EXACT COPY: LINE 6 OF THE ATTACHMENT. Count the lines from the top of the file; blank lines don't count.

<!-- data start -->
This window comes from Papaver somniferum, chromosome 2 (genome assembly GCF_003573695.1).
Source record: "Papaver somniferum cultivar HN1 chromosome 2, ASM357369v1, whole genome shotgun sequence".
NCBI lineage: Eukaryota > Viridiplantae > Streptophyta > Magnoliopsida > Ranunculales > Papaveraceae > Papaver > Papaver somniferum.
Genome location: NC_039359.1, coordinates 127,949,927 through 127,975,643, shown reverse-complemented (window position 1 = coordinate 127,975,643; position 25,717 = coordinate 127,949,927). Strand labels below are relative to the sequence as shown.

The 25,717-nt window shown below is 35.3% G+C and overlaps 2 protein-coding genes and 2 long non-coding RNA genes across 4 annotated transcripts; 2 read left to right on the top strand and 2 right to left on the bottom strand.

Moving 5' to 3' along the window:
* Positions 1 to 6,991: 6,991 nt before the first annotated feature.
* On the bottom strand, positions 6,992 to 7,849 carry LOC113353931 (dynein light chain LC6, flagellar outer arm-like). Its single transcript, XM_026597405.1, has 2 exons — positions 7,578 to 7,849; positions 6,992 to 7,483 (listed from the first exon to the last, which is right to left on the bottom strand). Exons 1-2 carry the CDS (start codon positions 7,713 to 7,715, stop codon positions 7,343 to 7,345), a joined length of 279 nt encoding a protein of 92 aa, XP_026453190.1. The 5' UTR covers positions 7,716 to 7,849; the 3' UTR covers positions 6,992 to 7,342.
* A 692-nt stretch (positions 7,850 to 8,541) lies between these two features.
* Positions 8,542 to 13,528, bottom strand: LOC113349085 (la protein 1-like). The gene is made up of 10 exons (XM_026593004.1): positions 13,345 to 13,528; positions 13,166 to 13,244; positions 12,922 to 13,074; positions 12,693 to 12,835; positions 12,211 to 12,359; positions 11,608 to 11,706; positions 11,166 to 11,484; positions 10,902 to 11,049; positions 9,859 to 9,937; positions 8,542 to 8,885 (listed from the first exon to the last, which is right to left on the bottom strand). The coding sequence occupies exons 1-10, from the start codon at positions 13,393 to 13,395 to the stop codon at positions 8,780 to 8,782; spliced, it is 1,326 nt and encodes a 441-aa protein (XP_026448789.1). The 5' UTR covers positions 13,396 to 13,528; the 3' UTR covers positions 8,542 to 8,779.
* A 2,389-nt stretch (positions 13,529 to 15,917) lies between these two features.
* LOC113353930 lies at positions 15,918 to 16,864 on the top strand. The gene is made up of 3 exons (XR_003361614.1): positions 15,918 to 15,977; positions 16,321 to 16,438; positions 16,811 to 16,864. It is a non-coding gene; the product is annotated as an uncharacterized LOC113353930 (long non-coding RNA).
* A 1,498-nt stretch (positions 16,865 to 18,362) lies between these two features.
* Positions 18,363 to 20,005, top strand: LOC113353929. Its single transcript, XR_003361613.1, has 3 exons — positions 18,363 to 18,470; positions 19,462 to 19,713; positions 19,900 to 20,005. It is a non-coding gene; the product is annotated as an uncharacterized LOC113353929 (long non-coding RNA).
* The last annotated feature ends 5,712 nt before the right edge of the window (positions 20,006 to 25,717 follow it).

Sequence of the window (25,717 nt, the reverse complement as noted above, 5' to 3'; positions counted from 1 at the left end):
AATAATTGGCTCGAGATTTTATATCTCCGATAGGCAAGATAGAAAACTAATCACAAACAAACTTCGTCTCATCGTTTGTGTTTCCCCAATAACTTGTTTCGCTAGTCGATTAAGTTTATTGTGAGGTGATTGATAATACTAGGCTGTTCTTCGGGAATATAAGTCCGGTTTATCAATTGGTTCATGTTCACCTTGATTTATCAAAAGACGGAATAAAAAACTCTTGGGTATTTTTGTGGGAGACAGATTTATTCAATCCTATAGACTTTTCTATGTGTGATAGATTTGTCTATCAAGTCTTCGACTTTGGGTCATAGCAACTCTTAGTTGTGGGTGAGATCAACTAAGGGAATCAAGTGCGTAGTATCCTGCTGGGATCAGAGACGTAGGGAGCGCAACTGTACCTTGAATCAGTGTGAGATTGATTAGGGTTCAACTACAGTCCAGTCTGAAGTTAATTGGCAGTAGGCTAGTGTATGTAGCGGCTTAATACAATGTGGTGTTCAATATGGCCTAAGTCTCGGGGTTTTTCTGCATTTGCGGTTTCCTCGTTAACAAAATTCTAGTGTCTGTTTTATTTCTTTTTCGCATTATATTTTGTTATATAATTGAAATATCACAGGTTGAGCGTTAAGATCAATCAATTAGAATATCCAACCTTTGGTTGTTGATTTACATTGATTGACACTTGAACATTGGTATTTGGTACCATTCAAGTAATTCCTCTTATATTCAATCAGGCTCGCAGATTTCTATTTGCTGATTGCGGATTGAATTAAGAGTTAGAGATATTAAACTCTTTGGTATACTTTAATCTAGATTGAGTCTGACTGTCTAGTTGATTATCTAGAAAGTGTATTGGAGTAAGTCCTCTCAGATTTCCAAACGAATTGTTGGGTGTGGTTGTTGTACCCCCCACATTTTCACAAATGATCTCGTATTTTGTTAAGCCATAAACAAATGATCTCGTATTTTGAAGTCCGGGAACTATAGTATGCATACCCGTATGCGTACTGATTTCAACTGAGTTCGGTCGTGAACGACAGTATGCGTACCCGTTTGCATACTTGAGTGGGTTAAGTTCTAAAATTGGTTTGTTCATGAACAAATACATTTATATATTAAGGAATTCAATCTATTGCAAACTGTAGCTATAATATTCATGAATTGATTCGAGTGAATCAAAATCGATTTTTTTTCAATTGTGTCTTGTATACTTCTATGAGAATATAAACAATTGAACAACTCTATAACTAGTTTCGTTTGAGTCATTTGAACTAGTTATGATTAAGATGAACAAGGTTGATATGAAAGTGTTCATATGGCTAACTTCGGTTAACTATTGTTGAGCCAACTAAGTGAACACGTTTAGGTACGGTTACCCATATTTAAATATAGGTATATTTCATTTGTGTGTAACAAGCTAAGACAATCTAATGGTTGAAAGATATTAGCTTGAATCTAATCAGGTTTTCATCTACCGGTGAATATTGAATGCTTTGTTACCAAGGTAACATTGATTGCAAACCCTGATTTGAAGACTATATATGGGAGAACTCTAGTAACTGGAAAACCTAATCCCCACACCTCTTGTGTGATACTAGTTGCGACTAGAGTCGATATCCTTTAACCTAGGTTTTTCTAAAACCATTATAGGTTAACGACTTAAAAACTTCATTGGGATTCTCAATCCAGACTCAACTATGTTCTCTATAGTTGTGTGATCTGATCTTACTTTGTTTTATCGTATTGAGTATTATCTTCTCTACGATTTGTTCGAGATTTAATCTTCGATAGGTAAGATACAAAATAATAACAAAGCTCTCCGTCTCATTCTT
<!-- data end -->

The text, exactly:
Moving 5' to 3' along the window: